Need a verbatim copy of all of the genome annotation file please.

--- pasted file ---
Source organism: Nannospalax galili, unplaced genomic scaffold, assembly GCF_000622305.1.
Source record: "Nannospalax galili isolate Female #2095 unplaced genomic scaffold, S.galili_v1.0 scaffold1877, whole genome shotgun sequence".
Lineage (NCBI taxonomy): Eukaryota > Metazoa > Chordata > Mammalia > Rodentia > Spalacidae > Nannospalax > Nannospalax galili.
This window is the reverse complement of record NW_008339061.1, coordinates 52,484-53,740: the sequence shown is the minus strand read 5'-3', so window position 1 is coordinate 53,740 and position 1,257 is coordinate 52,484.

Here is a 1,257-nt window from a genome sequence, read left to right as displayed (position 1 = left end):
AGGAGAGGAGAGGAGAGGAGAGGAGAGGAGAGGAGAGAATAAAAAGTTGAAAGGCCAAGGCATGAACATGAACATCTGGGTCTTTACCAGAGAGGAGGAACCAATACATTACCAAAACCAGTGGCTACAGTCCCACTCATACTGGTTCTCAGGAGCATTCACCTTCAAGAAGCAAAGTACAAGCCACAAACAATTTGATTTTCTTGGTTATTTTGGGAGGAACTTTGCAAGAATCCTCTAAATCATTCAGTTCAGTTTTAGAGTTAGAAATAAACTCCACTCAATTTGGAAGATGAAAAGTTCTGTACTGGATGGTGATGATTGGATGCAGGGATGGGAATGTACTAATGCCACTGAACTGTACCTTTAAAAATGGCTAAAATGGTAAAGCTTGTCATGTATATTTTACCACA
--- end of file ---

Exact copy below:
Source organism: Nannospalax galili, unplaced genomic scaffold, assembly GCF_000622305.1.
Source record: "Nannospalax galili isolate Female #2095 unplaced genomic scaffold, S.galili_v1.0 scaffold1877, whole genome shotgun sequence".
Lineage (NCBI taxonomy): Eukaryota > Metazoa > Chordata > Mammalia > Rodentia > Spalacidae > Nannospalax > Nannospalax galili.
This window is the reverse complement of record NW_008339061.1, coordinates 52,484-53,740: the sequence shown is the minus strand read 5'-3', so window position 1 is coordinate 53,740 and position 1,257 is coordinate 52,484.

Here is a 1,257-nt window from a genome sequence, read left to right as displayed (position 1 = left end):
AGGAGAGGAGAGGAGAGGAGAGGAGAGGAGAGGAGAGAATAAAAAGTTGAAAGGCCAAGGCATGAACATGAACATCTGGGTCTTTACCAGAGAGGAGGAACCAATACATTACCAAAACCAGTGGCTACAGTCCCACTCATACTGGTTCTCAGGAGCATTCACCTTCAAGAAGCAAAGTACAAGCCACAAACAATTTGATTTTCTTGGTTATTTTGGGAGGAACTTTGCAAGAATCCTCTAAATCATTCAGTTCAGTTTTAGAGTTAGAAATAAACTCCACTCAATTTGGAAGATGAAAAGTTCTGTACTGGATGGTGATGATTGGATGCAGGGATGGGAATGTACTAATGCCACTGAACTGTACCTTTAAAAATGGCTAAAATGGTAAAGCTTGTCATGTATATTTTACCACA